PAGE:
Ryanair handed Boeing its largest European order ever on a deal for 175 jets worth $16bn (€12.4bn) at list prices that strengthens the Irish carrier’s domination of Europe’s low-cost market.
The order for current- generation Boeing 737-800s will increase Ryanair’s fleet to 400 planes from 300 at present, as old planes are retired, allowing the carrier to increase passenger numbers by 25% over the next five years as rivals plan capacity cuts.
The planes will create more than 3,000 jobs for pilots, cabin crew and engineers at Ryanair’s growing number of aircraft bases across Europe.
The deal, which must be confirmed and then approved by Ryanair shareholders, maintains the Irish airline as one of the few remaining all-Boeing carriers and is a welcome lift for the US company after Indonesia’s Lion Air picked European rival Airbus in a $24bn (€18.6bn) firm mega-order. Lion Air had been an exclusively Boeing customer for jets.
The industry benchmark 737-800, a 189-seat jet whose main competitor is the Airbus A320, is worth $89.1m (€69.1m) at list prices, but large orders attract steep discounts and industry appraisers value the plane closer to $40m (€31m).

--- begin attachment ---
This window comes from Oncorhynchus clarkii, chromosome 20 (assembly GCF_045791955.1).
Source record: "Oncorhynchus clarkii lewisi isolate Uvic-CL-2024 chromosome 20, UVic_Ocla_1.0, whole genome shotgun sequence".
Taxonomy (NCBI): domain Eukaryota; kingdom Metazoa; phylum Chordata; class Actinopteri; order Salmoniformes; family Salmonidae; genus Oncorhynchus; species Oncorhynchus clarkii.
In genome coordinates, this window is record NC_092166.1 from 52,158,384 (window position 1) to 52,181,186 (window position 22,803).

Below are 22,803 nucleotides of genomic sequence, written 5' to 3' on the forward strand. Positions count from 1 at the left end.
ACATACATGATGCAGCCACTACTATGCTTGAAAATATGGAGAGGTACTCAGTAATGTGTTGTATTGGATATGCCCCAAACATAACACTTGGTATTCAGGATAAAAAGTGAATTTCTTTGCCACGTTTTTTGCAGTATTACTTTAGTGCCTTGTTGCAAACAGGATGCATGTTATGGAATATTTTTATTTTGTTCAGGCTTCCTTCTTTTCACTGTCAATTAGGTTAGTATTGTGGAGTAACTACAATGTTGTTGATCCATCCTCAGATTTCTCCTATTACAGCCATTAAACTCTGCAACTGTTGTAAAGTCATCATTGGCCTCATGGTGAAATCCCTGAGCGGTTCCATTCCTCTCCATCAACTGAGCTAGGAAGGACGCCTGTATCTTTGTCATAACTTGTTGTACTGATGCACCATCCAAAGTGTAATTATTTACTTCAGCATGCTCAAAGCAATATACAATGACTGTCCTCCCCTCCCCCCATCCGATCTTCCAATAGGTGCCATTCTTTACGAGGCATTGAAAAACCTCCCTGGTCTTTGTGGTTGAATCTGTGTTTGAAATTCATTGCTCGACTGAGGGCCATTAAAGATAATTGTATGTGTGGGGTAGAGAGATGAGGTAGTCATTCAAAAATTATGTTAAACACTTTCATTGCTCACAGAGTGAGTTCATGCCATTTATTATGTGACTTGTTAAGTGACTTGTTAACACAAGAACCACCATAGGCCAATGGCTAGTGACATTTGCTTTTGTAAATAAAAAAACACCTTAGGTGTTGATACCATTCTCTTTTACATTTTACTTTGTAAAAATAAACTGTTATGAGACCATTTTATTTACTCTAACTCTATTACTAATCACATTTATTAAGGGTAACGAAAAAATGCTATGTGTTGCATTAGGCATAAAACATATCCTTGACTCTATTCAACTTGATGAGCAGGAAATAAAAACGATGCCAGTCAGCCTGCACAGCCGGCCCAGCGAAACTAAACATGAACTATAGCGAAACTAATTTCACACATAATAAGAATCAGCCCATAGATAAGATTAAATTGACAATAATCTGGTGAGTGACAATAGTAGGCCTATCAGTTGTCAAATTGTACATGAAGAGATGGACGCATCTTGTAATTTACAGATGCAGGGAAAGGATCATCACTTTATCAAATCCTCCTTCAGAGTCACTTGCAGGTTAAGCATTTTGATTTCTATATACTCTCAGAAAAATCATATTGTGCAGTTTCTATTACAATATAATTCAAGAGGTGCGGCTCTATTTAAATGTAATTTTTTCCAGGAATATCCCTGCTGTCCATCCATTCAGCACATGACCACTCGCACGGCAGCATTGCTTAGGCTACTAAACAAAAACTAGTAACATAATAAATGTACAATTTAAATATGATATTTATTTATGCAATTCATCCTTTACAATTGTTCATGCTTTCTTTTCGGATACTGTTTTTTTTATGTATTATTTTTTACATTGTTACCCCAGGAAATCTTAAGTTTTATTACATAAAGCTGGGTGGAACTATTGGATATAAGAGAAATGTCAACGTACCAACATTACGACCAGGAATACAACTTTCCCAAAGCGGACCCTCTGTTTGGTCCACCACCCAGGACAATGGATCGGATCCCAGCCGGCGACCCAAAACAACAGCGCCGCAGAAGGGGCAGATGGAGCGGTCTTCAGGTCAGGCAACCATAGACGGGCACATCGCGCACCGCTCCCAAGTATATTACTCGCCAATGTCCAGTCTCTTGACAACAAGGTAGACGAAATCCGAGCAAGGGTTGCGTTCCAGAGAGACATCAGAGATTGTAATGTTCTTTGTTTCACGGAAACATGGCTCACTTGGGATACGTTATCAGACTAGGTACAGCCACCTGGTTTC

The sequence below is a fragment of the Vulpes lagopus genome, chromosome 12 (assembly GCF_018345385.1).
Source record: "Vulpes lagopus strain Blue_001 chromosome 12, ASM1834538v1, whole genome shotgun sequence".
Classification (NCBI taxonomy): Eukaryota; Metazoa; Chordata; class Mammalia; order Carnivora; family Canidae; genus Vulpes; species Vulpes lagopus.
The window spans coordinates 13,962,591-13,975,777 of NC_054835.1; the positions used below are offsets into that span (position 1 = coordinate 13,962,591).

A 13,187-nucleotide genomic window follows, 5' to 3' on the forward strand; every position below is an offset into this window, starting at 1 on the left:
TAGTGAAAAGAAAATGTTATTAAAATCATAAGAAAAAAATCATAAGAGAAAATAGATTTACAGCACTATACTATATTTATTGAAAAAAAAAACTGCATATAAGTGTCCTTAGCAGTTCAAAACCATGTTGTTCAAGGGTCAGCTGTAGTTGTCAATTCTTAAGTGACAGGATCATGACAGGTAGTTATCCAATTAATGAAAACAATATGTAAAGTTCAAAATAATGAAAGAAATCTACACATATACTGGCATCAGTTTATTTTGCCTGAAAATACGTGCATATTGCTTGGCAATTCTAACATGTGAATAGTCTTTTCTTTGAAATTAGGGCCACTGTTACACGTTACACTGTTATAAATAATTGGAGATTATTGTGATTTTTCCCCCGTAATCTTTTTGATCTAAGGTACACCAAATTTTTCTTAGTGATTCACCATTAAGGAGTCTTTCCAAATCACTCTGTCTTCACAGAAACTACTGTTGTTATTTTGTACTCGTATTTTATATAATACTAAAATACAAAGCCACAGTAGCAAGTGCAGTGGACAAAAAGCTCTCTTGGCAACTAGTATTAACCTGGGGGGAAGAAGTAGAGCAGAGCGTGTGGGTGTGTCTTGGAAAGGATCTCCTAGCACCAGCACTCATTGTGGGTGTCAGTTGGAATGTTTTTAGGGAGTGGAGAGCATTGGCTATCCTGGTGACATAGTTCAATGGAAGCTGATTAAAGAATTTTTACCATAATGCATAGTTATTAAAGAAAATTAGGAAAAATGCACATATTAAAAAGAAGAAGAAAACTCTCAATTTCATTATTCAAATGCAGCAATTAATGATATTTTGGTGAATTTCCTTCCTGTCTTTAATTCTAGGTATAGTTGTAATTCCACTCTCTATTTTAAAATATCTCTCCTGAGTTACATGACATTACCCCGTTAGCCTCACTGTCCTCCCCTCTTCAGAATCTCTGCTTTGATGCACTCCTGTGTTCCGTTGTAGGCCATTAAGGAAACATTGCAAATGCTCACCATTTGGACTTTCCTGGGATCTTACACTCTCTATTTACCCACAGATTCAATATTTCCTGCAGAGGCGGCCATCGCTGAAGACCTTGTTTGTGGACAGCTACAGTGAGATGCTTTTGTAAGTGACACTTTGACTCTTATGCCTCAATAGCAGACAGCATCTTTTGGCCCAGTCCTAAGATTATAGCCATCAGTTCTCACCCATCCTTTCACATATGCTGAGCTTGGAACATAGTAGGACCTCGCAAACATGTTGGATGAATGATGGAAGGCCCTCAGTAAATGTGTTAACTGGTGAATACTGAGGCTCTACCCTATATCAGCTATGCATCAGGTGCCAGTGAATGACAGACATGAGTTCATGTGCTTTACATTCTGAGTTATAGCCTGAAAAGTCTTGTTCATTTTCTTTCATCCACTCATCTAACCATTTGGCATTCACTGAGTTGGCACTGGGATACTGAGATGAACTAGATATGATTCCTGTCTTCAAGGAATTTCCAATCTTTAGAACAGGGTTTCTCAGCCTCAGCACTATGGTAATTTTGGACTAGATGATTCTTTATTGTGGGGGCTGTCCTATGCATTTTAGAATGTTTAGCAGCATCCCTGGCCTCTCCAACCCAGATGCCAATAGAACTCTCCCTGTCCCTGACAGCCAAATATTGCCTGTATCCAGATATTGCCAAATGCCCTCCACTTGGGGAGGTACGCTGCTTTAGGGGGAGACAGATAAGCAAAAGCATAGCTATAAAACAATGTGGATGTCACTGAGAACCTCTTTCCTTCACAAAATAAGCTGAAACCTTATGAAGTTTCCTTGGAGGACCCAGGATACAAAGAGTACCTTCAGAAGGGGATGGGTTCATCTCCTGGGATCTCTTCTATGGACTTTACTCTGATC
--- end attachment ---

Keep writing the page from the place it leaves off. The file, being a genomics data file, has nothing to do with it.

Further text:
“This deal embeds our cost advantage and pricing advantage over our European competitors,” Ryanair chief executive Michael O’Leary told Reuters in a telephone interview.
“Hopefully it will help refocus people’s minds on the fact that Boeing continues to deliver great aircraft and is growing strongly, rather than a minor issue on the 787,” he said.
O’Leary, who has a reputation for securing bargain aircraft orders during industry slumps, declined to say how much of a discount he obtained for the order, but he said Boeing’s struggles with the 787 had created an opportunity for both sides.
And, having placed a big order for current-generation 737s, O’Leary said Ryanair could place an order for Boeing’s forthcoming 737 MAX, an even more fuel- efficient model.
The 737 deal gives the Irish airline “breathing room” to talk to Boeing about orders for the 737 MAX, O’Leary told a New York news conference. He added Ryanair likes the 737 MAX and would place an order if terms were right.
Boeing Commercial Airplanes chief executive Ray Conner said Boeing has not had any difficulty closing major aircraft orders despite the battery problems with its 787 passenger jet.
“We compartmentalise that. We have a lot of people working on the 787 situation ... We’re working on producing 787s as we get the battery situation solved,” Conner said at the news conference yesterday.
Conner said the Ryanair deal fills up Boeing’s 737 production “pretty significantly” until production of the 737 MAX starts in the next few years, with first delivery slated for 2017.
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